Saturday 26th October 2019
Walking through the narrow lanes around Kings Mills we encountered several sizeable flocks of chaffinches that were searching the stubble fields and hedgerows for food. We checked the individual birds as best we could, as they dashed from open ground to the shelter of the trees and back again. We were hoping that there might be a Brambling with them, but on this occasion we drew a blank.
Adding to the feeling that we were definitely into ‘winter ‘ birding were the numbers of song thrushes and blackbirds around and a lone fieldfare, which put in a brief appearance.
We saw a buzzard and a sparrow hawk and from the hides at the Rue des Bergers reserve, we saw a great spotted woodpecker and heard a Cetti’s warbler singing.
The pond itself was fairly quiet, with only one teal present.
We found what was possibly a family of white wagtails, and a couple of pied wagtails and some meadow pipits around a herd of cows, while near the stream that runs under the Rue des Bergers, we saw a grey wagtail.
These were just the highlights, of a very interesting couple of hours.
Wednesday 6th November 2019
A small group of us enjoyed a highly productive 2 hour stroll through the lanes from Bordeaux to Les Miellettes and back. At least 40 species of birds were seen well, and this total could easily have been higher as no birds of prey were seen on the walk.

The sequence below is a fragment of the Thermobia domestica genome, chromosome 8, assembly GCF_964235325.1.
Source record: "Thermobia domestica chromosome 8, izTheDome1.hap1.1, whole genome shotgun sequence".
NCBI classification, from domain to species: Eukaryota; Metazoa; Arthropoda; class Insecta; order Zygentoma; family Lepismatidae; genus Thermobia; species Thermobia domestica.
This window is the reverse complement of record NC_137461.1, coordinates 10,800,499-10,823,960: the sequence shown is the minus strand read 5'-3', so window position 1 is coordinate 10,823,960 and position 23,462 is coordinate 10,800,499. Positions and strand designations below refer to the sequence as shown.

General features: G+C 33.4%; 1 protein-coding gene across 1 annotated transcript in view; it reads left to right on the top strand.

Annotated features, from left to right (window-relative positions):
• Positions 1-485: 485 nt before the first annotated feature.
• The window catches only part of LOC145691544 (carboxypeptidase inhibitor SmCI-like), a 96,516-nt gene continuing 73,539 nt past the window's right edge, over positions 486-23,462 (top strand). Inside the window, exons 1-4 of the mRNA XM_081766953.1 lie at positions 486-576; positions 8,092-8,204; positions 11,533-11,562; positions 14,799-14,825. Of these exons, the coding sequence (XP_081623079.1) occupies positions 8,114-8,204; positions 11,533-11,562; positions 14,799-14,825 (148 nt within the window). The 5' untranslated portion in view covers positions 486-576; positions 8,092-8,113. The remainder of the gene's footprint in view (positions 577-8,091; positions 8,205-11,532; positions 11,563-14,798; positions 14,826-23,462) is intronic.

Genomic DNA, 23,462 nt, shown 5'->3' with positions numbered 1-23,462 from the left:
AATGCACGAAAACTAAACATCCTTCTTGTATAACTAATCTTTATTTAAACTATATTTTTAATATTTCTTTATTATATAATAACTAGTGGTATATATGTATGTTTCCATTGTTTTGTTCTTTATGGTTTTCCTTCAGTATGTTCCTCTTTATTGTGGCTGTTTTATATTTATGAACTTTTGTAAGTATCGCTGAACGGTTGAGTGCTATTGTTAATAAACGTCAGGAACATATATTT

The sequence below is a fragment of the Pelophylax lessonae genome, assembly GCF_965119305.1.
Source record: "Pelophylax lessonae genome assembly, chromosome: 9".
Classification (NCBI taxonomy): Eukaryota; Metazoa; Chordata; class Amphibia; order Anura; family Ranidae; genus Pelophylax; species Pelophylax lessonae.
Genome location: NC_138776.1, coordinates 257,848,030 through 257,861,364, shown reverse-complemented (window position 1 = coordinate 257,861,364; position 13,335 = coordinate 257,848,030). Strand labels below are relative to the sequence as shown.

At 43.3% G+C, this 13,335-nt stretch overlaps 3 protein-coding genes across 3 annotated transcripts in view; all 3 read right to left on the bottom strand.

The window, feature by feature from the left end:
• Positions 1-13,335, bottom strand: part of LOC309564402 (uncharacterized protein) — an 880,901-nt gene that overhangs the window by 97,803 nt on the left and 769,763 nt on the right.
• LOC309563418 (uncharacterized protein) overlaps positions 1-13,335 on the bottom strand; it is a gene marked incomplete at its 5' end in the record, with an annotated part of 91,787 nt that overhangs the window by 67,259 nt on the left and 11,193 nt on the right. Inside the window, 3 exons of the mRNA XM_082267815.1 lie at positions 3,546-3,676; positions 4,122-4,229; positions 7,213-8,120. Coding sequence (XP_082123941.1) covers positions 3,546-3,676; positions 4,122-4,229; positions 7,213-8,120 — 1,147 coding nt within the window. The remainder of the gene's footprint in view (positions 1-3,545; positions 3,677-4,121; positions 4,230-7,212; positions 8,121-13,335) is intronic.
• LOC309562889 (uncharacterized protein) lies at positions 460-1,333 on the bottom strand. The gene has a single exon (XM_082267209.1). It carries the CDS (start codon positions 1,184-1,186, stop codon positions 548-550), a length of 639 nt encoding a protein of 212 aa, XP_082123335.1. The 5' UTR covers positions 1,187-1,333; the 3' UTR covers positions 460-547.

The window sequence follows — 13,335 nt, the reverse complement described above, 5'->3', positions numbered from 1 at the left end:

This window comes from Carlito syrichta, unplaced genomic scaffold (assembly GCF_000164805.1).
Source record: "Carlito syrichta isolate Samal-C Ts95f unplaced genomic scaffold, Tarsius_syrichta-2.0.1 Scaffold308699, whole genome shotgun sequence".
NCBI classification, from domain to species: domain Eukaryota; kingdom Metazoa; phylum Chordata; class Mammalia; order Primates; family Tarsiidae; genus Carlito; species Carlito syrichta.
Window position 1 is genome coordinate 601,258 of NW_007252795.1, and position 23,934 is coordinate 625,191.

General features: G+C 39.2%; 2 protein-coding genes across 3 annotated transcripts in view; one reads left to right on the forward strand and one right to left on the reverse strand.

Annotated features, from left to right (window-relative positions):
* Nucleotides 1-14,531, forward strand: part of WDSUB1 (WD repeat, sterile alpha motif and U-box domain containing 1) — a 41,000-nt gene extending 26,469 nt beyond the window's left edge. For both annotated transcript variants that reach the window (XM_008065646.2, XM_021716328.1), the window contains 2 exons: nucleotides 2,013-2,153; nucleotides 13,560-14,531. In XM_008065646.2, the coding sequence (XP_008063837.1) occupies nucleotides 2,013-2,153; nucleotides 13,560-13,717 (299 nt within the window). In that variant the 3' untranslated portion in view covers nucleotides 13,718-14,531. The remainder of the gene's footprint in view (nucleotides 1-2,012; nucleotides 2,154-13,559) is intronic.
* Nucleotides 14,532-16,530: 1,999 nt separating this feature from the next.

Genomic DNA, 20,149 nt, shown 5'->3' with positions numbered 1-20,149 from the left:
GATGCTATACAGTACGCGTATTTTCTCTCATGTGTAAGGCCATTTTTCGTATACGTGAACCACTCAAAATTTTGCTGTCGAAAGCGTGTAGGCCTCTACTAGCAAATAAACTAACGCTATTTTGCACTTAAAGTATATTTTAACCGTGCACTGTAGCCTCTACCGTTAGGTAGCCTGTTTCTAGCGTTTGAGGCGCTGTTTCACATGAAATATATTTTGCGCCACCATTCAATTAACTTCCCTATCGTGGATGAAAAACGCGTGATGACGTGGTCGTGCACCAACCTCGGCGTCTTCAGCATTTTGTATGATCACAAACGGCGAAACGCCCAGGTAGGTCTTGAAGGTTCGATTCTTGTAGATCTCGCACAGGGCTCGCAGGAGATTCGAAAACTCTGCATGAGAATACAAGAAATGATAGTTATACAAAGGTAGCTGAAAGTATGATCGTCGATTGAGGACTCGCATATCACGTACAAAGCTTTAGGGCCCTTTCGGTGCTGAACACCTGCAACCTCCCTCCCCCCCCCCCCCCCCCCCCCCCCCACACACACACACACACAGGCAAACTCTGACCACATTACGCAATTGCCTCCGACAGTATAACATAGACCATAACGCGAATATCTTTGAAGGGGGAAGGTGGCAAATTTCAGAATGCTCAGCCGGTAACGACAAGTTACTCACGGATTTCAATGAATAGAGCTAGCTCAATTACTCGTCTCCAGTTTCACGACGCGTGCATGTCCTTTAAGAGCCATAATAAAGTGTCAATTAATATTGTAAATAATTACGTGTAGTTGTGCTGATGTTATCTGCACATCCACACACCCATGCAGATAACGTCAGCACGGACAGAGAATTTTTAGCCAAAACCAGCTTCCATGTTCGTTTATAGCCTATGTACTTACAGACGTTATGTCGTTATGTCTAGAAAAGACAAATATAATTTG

The main theme of the morning were the sheer number of birds that were in the island to overwinter or to feed before moving on to other areas.
We started off by enjoying the sight of a 20 strong flock of Brent geese in Bordeaux harbour. These had travelled from their breeding grounds in Siberia to spend the winter in our much milder climate.
In among the boulders at the top of the beach was a female Black redstart, another bird that had travelled a long way to our shores, this time from Central Europe.
Further along the beach we came across a flock of Turnstones a small Wader that makes a huge migration from its Arctic breeding grounds to its wintering grounds in Europe and further south.
In the fields bordering the nearby lanes, we came upon flocks of Redwing and Fieldfare, these are members of the thrush family and come from Northern Europe to feed in milder areas, on berries and worms. They are on the move all winter, searching for food and sheltered areas throughout Western Europe. They were accompanied by flocks of Starlings, which come to our island from Eastern Europe.
Another northern species that we were delighted to see were the 2 male Brambling that were feeding with a flock of Chaffinches in a field off the Miellette lane. Nearby, 2 female bullfinches were spotted quietly feeding on blackberries in a small quarry. This species, in contrast to most of the others we saw, is highly sedentary and would most likely spend there whole lives in Guernsey.
It was a fascinating morning and we all felt that the birds were enjoying the calm mild weather, after the recent storms.